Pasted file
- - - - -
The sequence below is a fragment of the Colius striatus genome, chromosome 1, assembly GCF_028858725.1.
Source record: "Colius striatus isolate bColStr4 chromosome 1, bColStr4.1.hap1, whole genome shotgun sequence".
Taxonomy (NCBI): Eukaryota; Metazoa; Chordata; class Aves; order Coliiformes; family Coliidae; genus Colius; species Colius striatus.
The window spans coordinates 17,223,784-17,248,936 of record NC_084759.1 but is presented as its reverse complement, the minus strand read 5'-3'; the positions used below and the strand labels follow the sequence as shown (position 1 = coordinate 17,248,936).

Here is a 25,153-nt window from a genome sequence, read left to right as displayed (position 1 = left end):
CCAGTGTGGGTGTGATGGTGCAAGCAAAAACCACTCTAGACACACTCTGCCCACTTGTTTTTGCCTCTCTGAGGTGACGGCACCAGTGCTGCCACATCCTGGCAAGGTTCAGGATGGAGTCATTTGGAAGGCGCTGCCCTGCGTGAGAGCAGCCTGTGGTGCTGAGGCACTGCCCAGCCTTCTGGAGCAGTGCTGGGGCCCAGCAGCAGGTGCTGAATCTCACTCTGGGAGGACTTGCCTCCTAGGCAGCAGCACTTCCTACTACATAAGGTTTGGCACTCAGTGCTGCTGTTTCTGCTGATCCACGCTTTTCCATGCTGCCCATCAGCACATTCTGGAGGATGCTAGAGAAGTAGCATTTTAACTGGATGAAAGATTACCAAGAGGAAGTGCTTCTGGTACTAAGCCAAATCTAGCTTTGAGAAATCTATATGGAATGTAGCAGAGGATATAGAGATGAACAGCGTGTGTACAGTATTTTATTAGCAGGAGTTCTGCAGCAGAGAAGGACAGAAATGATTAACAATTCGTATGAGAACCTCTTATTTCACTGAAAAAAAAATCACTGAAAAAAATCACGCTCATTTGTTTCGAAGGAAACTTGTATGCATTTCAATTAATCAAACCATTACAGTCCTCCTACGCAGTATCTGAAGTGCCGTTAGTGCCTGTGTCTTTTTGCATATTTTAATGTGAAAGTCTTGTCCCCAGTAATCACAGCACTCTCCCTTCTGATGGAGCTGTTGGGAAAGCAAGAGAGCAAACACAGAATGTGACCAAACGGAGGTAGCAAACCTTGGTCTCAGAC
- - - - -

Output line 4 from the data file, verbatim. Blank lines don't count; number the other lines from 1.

The window spans coordinates 17,223,784-17,248,936 of record NC_084759.1 but is presented as its reverse complement, the minus strand read 5'-3'; the positions used below and the strand labels follow the sequence as shown (position 1 = coordinate 17,248,936).